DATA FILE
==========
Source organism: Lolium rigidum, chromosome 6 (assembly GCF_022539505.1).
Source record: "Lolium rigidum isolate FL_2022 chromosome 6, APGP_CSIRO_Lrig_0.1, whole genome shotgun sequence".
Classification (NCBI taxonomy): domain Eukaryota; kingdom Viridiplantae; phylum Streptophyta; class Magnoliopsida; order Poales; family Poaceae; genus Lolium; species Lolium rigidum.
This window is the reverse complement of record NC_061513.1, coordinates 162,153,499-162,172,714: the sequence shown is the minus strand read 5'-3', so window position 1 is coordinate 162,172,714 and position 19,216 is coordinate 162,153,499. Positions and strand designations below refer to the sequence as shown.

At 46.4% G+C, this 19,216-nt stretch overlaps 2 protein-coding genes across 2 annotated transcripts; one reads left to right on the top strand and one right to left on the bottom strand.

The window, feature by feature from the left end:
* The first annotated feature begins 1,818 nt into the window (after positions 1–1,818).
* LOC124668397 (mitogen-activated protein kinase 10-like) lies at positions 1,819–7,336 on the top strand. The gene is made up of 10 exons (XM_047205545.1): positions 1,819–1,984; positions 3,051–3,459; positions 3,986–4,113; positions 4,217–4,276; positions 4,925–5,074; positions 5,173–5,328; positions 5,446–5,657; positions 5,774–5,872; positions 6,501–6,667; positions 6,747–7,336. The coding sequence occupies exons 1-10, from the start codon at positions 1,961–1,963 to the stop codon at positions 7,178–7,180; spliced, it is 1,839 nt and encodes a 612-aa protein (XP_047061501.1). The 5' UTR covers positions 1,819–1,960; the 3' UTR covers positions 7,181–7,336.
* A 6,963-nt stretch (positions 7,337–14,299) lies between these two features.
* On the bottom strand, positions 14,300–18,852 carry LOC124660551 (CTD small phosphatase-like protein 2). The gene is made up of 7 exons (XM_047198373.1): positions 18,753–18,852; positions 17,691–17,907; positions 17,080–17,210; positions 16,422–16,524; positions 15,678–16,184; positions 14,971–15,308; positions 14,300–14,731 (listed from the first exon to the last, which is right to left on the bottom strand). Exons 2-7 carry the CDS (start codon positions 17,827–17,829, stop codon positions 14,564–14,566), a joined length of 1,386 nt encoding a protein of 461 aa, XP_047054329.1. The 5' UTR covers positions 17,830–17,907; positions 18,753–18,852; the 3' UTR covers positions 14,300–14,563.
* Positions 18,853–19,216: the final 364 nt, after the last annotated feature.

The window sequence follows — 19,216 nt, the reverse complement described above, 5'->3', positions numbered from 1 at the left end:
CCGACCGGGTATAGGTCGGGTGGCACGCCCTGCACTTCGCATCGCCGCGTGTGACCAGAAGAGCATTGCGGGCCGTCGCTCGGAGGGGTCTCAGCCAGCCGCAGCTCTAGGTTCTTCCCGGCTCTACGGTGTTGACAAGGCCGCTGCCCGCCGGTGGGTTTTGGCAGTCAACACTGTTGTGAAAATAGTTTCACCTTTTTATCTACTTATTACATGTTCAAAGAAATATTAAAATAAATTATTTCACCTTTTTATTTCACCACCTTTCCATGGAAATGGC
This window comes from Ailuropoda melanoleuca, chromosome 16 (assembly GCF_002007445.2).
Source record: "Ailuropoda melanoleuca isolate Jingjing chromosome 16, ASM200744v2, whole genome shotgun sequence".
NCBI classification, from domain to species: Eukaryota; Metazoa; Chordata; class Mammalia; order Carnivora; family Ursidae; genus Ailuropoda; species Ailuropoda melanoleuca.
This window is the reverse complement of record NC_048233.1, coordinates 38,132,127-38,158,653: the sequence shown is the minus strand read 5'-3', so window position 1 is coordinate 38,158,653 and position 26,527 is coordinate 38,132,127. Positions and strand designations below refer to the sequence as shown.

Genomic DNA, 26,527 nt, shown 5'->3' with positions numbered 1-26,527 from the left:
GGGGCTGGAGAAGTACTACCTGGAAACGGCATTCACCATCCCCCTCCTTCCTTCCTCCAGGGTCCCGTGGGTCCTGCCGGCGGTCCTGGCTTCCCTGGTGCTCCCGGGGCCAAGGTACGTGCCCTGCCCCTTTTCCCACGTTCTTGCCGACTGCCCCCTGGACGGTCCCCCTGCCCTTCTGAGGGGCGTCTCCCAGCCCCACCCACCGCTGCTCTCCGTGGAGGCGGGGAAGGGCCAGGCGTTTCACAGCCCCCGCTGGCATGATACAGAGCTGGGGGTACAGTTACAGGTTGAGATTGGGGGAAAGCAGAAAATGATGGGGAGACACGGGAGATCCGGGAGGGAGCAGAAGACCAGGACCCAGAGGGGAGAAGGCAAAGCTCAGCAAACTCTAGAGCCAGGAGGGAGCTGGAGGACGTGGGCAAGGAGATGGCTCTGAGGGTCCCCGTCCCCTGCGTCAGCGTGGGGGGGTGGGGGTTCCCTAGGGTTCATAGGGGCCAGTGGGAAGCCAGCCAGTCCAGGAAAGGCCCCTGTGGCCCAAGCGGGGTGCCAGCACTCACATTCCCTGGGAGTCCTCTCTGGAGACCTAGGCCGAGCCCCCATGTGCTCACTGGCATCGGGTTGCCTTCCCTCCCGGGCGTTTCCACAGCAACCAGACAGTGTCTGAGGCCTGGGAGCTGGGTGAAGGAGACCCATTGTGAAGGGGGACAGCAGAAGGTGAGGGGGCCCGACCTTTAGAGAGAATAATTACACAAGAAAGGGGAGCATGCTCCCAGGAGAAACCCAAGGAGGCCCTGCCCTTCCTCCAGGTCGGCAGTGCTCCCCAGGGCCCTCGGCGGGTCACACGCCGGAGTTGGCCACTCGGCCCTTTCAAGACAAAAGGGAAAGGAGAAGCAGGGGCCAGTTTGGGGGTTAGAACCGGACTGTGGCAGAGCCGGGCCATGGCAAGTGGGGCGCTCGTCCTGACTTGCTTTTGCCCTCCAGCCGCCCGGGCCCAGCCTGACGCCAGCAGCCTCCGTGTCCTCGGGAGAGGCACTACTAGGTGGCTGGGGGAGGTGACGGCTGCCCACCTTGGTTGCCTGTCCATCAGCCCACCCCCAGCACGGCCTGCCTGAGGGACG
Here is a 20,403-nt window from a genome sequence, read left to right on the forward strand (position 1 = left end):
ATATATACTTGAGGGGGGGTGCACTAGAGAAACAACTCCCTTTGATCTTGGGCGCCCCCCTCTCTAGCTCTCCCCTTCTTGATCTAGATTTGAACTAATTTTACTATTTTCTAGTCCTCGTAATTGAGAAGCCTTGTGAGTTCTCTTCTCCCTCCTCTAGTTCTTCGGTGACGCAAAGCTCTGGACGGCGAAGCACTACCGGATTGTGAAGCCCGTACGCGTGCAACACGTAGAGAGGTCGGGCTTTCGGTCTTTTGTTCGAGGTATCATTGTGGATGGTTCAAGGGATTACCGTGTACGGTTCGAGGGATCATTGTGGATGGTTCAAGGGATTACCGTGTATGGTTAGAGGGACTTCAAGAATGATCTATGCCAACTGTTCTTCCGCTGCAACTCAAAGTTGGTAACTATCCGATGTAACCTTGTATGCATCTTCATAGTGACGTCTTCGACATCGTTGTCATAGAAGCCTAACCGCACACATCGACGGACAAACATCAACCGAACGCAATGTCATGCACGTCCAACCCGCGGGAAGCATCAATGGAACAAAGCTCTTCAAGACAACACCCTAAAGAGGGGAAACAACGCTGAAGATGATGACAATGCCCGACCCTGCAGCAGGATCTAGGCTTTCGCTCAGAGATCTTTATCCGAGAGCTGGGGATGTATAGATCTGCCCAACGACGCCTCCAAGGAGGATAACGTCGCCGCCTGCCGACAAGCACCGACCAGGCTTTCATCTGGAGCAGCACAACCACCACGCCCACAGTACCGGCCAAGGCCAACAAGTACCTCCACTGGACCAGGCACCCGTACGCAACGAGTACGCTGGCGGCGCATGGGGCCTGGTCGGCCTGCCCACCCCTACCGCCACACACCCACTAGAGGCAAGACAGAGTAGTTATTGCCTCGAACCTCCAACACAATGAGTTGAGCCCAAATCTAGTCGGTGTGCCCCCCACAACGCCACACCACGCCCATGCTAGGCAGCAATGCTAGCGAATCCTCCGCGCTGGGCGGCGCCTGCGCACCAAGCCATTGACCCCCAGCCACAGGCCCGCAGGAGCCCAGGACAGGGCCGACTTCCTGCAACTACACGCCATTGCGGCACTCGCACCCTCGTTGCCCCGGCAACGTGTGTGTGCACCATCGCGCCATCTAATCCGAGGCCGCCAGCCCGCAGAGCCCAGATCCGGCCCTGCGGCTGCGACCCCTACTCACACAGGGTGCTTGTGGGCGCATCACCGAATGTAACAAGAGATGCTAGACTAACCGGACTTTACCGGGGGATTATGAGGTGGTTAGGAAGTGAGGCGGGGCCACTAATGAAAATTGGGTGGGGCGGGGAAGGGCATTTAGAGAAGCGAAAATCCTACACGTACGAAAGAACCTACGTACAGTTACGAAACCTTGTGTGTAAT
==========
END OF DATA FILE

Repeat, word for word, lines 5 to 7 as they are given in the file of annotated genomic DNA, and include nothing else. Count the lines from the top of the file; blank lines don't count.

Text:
At 46.4% G+C, this 19,216-nt stretch overlaps 2 protein-coding genes across 2 annotated transcripts; one reads left to right on the top strand and one right to left on the bottom strand.

The window, feature by feature from the left end:
* The first annotated feature begins 1,818 nt into the window (after positions 1–1,818).